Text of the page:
Ben de la Cruz / NPR
Each week during the Coronavirus crisis, we answer “frequently asked questions” about life. If you have any questions you would like us to consider for a future post, email us email@example.com Along with the topic line: “Weekly Coronavirus Questions”.
I was 19 months ago. My hair is falling out now! what is going on?
Don’t panic at first! Hair loss may seem daunting, but it is actually a common reaction to severe stress, physical (ie, disease such as COVID-19) and emotional (ie, living in epilepsy).
Given the number of us who have experienced physical and emotional stress with COVID, it is not surprising that the number of people who have experienced hair loss has increased dramatically, according to The New York Times, or a recent study in Lancett, China. You did.
In fact, this type of stress-related hair loss, commonly known as telogen influenza, can occur more often than we think, says Dr. Aurora Pop-Vicas, an infectious disease specialist at UW Health in Madison, Wisconsin. Most of us know a lot about COVID-19 and its symptoms because we can understand it now. She says that a person who has been in bed for four or five days with the flu and then noticed a fall of hair after three months will never be able to make contact between a disease and a closed discharge.
“I think this is coming more and more to us,” she says.
But why does our body often stop a traumatic event with such insults?
Dr. Greg Vanichcakorn, medical director of the COVID Activities Rehabilitation Program at the Mayo Clinic in Rochester, Minn.
“Basically, when a person is exposed to a serious insult, such as an infection or a very serious event, it can cause hair cells to fall asleep,” he said. “They are basically dead. And this can happen months after the insult. So it is possible that patients are still confused about why they are experiencing covandalism.
Hair also goes through this cycle as normal, says Dr. David Kotler, a family physician at the Providence St. John Health Center in Santa Monica, California.
It is a natural phenomenon that “all hair follicles pass through rest and growth and hair falls out”.
The difference between people with telogen influenza is that they all occur at the same time. Under normal circumstances, 10% of your hair is at rest, 5% is shedding and the rest is growing, Pop-Vicus said. “But when your body is in a state of extreme stress, the body prioritizes energy into action,” she explains. “Hair growth is not necessarily a function of survival. So maybe 50% of your hair will move to the restroom. That stage usually lasts two to three months, and then flows naturally.”
When those patients see the swelling on their brushes, she says – more often than not.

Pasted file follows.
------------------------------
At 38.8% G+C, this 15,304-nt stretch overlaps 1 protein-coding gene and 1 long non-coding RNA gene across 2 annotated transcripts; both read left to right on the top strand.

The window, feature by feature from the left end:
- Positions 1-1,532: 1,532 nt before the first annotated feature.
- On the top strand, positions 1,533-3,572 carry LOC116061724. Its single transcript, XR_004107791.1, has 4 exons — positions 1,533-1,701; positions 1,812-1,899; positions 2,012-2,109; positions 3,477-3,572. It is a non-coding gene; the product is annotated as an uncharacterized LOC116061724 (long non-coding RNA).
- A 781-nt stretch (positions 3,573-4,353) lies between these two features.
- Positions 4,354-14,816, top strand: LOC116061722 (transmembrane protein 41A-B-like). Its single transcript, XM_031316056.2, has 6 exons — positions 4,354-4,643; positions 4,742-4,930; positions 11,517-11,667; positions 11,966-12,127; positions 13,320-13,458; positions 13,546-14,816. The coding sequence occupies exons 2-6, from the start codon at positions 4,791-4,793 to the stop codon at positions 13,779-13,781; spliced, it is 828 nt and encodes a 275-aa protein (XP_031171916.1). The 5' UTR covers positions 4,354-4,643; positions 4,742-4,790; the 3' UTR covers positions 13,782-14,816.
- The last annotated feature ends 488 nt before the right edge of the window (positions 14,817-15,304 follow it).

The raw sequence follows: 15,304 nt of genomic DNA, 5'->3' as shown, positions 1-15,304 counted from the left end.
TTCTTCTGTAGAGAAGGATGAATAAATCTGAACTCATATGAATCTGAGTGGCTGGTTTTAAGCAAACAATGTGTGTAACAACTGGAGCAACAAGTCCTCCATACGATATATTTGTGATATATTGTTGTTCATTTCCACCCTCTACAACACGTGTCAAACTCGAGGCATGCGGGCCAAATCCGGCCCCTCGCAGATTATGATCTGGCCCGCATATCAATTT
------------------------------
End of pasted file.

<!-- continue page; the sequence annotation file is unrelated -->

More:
That delayed response makes it difficult to determine if the event is related to COVID long-range readings. Although not the first signs or complaints of long-distance passengers, Van has seen cases in patients.
And there are other causes for hair loss: Medications such as chemotherapy and aging are well-known causes, but sometimes thyroid disease, hormonal imbalances or skin problems can be the cause of the problem, says Pop-Vicus. Contacting your primary care provider will help identify that.
If you still notice bumps after six months, or if you have other symptoms such as itching, redness, tremors, or pain, these are other signs that may cause hair loss. Find a board-certified dermatologist at Dr. Cleveland Catherine at Cleveland Clinic.
Whatever the reason, sudden hair loss can be “very disturbing,” says Van.
The good news? Your hair will grow back! Without intervention, the telogen influenza usually resolves within six months, caterpillar.
In the meantime, techniques for controlling anxiety can help, such as pop-vikus-yoga and meditation, especially when combined with good nutrition, sleep and exercise.
And people who experience this symptom are advised not to underestimate family members and friends. “My hair loss was tragic because after she washed her body, her hands were covered with hair,” says 44-year-old Geneva Villamora restaurant in Washington, DC. – And that hair comes out in a day. It was only after giving birth that she regained her hair. Four months after her recovery from hair loss, her hair loss began to decline.
Sheila Mulroney Aldred is a freelance journalist in Minneapolis. She has written about COVID-19 for several publications: MedSpeck, Kaiser Health News, Science News for Students, and Washington Post. More on sheilaeldred.pressfolios.com. @Milepostmedia on Twitter